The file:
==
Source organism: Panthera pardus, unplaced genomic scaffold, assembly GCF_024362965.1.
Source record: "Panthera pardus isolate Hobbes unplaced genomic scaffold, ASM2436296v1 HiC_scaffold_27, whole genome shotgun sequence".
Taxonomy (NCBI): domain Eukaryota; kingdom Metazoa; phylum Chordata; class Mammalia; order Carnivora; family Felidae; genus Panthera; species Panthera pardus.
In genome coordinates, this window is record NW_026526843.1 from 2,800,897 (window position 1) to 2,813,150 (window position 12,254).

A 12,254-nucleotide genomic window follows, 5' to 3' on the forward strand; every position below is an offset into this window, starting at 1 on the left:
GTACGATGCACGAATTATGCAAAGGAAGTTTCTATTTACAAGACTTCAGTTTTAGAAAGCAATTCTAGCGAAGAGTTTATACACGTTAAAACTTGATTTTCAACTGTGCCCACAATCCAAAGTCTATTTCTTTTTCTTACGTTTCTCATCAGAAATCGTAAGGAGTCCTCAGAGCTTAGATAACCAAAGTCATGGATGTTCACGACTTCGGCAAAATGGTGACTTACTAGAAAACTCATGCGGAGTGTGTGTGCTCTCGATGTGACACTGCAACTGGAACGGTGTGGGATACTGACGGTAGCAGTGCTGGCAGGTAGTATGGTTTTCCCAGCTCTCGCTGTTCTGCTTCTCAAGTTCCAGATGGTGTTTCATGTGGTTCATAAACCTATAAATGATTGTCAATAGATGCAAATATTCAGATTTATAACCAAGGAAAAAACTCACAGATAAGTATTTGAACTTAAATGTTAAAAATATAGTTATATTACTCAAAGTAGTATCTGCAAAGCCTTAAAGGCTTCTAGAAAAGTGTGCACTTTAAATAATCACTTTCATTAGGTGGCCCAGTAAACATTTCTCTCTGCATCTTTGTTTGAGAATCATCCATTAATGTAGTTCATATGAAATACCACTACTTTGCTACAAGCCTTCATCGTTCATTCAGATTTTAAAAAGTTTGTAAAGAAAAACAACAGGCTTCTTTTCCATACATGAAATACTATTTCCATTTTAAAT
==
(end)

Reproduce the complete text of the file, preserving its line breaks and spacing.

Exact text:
Source organism: Panthera pardus, unplaced genomic scaffold, assembly GCF_024362965.1.
Source record: "Panthera pardus isolate Hobbes unplaced genomic scaffold, ASM2436296v1 HiC_scaffold_27, whole genome shotgun sequence".
Taxonomy (NCBI): domain Eukaryota; kingdom Metazoa; phylum Chordata; class Mammalia; order Carnivora; family Felidae; genus Panthera; species Panthera pardus.
In genome coordinates, this window is record NW_026526843.1 from 2,800,897 (window position 1) to 2,813,150 (window position 12,254).

A 12,254-nucleotide genomic window follows, 5' to 3' on the forward strand; every position below is an offset into this window, starting at 1 on the left:
GTACGATGCACGAATTATGCAAAGGAAGTTTCTATTTACAAGACTTCAGTTTTAGAAAGCAATTCTAGCGAAGAGTTTATACACGTTAAAACTTGATTTTCAACTGTGCCCACAATCCAAAGTCTATTTCTTTTTCTTACGTTTCTCATCAGAAATCGTAAGGAGTCCTCAGAGCTTAGATAACCAAAGTCATGGATGTTCACGACTTCGGCAAAATGGTGACTTACTAGAAAACTCATGCGGAGTGTGTGTGCTCTCGATGTGACACTGCAACTGGAACGGTGTGGGATACTGACGGTAGCAGTGCTGGCAGGTAGTATGGTTTTCCCAGCTCTCGCTGTTCTGCTTCTCAAGTTCCAGATGGTGTTTCATGTGGTTCATAAACCTATAAATGATTGTCAATAGATGCAAATATTCAGATTTATAACCAAGGAAAAAACTCACAGATAAGTATTTGAACTTAAATGTTAAAAATATAGTTATATTACTCAAAGTAGTATCTGCAAAGCCTTAAAGGCTTCTAGAAAAGTGTGCACTTTAAATAATCACTTTCATTAGGTGGCCCAGTAAACATTTCTCTCTGCATCTTTGTTTGAGAATCATCCATTAATGTAGTTCATATGAAATACCACTACTTTGCTACAAGCCTTCATCGTTCATTCAGATTTTAAAAAGTTTGTAAAGAAAAACAACAGGCTTCTTTTCCATACATGAAATACTATTTCCATTTTAAAT